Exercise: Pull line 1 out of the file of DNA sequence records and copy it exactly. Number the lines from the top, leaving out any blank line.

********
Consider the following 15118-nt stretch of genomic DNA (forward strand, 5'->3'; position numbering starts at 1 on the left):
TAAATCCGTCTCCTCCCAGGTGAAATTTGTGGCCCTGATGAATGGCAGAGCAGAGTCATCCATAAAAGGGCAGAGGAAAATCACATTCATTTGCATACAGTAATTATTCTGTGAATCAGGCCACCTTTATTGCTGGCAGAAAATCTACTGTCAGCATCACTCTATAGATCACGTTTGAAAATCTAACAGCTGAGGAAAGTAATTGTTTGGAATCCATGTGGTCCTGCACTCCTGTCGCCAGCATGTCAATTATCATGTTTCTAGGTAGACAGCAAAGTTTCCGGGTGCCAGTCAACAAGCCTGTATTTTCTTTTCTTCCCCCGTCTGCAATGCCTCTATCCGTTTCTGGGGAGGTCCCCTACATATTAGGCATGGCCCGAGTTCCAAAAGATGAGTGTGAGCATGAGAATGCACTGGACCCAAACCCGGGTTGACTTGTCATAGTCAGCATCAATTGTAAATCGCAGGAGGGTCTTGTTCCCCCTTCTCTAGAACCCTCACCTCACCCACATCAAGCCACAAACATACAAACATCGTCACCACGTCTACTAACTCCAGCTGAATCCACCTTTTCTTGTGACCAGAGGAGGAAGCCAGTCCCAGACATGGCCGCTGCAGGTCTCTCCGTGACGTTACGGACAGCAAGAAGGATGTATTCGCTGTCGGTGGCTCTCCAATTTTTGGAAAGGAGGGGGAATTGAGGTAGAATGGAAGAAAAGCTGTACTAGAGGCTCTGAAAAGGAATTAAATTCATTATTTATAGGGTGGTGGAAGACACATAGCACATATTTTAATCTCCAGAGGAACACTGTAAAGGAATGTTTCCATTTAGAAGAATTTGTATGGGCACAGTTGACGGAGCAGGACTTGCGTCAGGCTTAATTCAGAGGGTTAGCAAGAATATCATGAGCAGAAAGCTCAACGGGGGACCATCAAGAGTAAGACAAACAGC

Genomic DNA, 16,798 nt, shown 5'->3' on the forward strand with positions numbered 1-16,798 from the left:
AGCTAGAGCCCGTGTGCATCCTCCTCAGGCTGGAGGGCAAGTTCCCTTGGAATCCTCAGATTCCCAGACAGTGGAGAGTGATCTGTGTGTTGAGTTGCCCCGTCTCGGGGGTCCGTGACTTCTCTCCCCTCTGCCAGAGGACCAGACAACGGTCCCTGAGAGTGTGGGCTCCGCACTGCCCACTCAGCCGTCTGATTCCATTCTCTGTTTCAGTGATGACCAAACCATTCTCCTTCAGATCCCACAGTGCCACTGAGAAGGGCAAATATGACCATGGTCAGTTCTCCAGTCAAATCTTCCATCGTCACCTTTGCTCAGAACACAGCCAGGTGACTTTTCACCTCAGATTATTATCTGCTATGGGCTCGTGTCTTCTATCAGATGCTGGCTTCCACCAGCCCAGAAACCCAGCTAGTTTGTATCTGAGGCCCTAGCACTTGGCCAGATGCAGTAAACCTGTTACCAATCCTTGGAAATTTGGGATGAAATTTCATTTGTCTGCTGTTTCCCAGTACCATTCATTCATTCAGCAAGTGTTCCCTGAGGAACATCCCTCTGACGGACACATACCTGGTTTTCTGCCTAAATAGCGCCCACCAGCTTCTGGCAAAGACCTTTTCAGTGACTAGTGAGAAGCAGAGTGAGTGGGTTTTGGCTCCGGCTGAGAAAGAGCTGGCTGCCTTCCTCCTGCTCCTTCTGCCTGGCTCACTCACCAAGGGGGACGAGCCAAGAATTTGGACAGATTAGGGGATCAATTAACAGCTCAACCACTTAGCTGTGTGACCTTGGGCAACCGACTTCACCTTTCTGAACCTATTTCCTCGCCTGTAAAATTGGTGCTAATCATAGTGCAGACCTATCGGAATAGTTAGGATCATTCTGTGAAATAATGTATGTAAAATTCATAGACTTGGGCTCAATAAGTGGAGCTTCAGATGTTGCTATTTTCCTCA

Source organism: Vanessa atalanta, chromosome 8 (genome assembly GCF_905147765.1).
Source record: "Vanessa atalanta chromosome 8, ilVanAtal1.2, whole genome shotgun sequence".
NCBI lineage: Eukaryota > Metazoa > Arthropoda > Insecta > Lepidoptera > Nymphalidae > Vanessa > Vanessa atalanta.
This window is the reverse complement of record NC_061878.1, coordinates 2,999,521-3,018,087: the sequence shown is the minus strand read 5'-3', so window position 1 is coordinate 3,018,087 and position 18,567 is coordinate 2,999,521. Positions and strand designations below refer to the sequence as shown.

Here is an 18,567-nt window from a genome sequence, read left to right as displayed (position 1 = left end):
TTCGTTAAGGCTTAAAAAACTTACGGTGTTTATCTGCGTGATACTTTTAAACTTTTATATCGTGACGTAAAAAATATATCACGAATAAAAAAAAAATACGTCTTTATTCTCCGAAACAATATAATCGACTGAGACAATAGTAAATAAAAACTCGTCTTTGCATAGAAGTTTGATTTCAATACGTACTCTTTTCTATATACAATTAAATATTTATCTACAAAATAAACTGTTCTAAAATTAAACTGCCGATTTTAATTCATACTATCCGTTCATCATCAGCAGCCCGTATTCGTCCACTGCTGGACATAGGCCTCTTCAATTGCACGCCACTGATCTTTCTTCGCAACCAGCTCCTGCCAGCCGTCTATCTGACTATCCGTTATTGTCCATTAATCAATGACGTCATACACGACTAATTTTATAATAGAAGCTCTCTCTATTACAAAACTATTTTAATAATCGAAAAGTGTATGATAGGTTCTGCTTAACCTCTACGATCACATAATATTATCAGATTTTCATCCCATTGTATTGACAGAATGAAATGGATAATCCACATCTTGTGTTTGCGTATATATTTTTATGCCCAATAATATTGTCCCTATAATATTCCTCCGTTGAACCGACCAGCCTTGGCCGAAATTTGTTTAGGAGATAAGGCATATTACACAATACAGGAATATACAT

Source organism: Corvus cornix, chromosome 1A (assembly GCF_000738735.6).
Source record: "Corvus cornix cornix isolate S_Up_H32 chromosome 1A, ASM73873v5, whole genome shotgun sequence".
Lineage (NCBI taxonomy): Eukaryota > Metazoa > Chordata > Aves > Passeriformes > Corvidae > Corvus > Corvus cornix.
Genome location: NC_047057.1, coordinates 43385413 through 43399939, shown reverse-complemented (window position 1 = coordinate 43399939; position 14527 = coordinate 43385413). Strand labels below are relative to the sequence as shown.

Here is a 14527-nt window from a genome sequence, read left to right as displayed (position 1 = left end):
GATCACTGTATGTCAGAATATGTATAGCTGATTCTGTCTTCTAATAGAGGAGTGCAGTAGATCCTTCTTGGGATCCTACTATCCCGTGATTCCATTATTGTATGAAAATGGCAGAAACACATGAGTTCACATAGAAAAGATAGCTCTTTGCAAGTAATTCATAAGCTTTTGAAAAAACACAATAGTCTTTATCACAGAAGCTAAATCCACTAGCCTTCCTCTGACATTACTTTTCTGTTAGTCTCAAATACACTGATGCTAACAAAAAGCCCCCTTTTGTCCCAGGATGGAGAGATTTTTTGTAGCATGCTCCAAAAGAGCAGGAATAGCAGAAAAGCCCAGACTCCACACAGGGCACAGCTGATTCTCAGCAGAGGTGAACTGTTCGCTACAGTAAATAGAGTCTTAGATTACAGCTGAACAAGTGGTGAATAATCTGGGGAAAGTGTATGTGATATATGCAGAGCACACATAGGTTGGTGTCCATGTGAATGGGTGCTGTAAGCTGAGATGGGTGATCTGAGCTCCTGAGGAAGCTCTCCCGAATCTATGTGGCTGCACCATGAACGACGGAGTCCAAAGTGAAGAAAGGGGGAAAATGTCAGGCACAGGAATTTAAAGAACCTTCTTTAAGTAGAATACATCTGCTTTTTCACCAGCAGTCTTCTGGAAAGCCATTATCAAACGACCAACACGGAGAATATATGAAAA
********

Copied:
Consider the following 15118-nt stretch of genomic DNA (forward strand, 5'->3'; position numbering starts at 1 on the left):